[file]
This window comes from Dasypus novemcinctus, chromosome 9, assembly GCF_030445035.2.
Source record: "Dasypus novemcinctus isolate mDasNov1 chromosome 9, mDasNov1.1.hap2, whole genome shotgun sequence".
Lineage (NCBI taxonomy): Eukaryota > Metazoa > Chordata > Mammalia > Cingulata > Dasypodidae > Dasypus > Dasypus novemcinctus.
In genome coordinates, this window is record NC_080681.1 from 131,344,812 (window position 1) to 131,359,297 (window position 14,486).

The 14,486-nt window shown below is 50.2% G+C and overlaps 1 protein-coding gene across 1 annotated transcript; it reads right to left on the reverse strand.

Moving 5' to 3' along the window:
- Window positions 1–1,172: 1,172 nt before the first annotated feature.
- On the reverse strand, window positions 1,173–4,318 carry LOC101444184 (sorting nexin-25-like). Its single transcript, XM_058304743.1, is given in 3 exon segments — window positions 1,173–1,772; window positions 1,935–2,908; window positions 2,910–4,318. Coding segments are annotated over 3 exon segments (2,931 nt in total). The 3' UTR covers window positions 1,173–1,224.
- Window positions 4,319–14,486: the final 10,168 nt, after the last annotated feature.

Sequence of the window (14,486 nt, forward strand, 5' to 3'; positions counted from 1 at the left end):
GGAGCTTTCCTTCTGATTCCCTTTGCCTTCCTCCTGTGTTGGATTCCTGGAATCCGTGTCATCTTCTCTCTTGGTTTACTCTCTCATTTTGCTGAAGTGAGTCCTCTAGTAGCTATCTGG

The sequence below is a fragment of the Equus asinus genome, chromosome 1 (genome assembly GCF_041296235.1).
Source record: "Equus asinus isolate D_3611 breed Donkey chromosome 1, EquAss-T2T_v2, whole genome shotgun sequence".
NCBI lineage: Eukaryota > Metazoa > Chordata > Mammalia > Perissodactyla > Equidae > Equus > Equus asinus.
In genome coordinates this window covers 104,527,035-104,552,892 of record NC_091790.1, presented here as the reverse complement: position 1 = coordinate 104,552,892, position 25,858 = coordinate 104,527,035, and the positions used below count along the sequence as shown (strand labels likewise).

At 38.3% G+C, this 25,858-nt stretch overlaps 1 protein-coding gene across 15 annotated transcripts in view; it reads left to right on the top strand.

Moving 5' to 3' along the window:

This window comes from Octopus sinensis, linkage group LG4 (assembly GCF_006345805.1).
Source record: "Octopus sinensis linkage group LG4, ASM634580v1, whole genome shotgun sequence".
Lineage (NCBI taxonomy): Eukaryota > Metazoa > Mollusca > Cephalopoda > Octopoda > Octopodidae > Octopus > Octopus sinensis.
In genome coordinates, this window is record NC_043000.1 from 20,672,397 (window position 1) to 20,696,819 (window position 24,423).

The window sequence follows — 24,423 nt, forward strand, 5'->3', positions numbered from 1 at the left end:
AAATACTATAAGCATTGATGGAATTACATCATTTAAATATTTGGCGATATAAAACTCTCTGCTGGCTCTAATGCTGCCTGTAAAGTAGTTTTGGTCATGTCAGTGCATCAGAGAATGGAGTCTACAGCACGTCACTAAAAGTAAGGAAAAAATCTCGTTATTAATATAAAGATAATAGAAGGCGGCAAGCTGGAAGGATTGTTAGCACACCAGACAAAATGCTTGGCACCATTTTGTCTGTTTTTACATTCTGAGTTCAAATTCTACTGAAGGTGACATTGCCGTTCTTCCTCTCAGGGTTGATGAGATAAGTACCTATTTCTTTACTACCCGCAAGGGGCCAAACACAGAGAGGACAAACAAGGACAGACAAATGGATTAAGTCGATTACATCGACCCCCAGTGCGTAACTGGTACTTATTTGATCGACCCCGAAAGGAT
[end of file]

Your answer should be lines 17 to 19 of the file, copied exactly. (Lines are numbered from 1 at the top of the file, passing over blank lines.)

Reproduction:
Moving 5' to 3' along the window:

This window comes from Octopus sinensis, linkage group LG4 (assembly GCF_006345805.1).
Source record: "Octopus sinensis linkage group LG4, ASM634580v1, whole genome shotgun sequence".